Lately Portia de Rossi’s book, “Unbearable Lightness: A Story of Loss and Gain” has received a lot of attention. While I haven’t had a chance to read it yet, I have probably read a dozen articles reviewing it. In fact, I think I’m the only one who hasn’t read the book.
Any kind of media or literature has to tread that thin line of being honest and informative without being triggering — and really, I don’t know if there’s actually even a line. What’s helpful for one person is triggering for another. Take Marya’s “Wasted” for example. When I first read that book i wanted to highlight 50% of it. It felt like she had put my jumbled thoughts into cohesive sentences that I could completely identify with. With that said, I definitely tried eating carrots with mustard at one point. Yuck. (if you haven’t read the book, just ignore that reference.)
In my own treatment experience, professionals have been all over the spectrum when it came down to whether or not reading ED books were disordered. One therapist thought reading them was a kind of glorification of the disorder itself. Another felt they are just another manifestation of the food/weight obsession. Another therapist gave me a list of ED books to read. A nurse practitioner once gave me a copy of the Eating Disorder Sourcebook. I’ll save you the trouble of reading it — unless you’re looking for a long extension of the DSM criteria, you can skip it. I can think of several non-disordered reasons to read ED novels:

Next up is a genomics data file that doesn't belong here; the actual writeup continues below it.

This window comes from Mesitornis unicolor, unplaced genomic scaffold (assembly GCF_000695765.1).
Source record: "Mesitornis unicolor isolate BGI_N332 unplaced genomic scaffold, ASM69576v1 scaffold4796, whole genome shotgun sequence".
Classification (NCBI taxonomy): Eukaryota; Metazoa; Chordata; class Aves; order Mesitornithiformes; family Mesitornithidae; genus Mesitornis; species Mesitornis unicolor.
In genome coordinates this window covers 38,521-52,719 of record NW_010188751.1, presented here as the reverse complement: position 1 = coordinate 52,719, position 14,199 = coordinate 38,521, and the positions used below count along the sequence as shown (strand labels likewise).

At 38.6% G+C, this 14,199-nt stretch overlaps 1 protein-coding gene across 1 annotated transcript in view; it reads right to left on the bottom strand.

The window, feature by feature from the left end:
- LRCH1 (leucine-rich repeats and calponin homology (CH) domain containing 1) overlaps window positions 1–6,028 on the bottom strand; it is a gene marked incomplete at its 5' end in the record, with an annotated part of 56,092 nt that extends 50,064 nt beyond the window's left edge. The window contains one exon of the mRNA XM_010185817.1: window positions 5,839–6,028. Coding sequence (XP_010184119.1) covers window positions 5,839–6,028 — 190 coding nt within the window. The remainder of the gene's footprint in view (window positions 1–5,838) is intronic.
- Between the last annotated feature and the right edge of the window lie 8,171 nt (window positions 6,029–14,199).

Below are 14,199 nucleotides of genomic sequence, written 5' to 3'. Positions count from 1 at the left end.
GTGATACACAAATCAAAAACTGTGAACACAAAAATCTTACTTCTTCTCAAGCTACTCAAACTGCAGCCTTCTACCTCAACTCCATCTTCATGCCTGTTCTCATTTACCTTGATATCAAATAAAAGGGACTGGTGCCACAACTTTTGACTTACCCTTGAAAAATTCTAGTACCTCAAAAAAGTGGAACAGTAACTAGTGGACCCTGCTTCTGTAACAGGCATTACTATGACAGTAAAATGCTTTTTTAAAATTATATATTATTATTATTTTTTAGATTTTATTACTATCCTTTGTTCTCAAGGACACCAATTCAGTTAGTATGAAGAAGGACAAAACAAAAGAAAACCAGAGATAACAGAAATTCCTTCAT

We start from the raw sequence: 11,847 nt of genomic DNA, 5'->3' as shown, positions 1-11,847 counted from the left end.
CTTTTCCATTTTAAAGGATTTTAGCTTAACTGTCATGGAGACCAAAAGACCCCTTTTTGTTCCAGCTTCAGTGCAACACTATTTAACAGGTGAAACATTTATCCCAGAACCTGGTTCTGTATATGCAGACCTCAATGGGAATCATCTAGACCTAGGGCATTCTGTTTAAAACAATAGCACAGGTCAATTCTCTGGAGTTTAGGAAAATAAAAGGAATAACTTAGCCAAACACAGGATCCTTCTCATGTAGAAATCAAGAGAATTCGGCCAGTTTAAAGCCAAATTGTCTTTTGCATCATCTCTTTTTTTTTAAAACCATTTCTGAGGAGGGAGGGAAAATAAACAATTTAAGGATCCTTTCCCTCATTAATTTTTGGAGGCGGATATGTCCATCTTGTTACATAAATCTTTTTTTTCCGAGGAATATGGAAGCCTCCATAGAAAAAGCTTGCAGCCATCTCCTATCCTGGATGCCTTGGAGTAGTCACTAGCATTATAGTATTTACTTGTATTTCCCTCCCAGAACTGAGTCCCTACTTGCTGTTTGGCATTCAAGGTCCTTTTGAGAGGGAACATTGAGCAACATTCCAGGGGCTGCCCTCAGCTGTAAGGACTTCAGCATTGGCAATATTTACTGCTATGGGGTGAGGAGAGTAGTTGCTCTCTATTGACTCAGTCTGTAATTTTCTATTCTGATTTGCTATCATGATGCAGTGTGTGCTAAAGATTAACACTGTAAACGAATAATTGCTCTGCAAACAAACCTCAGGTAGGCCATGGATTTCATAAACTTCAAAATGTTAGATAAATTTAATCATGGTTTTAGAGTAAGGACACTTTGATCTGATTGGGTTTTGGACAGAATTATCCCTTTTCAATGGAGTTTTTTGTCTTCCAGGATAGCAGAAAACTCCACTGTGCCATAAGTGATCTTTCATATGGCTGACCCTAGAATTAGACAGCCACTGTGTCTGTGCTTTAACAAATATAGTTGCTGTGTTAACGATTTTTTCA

- It’s validating to hear your concerns / issues articulated by someone else.
- Seeing how others overcame their struggles can offer hope.
- Some stories are depressing enough to make you think “wow, I so don’t want to do that.”
- For information (not all info fuels your ED).
- You’re in High School and Wasted is on your summer reading list (I noticed that on a required reading list for a nearby school last summer).
So, disordered or not? I guess it depends on where you are in your disorder and recovery. Generally my philosophy is if you want to read an ED book, go for it. Read a dozen. You probably won’t want to read many more than that, because they get boring — Well, unless you branch out into books on psychotherapy or CBT or PTSD or whatnot. With many ED biographical / autobiographical novels, you’re going to see the same pattern: person develops ED, person receives treatment for ED, person continues relapse/recovery cycle, and person may/may not recover. However, I do 100% support reading psych journal articles (totally different!)… but I’ll save that post for another day.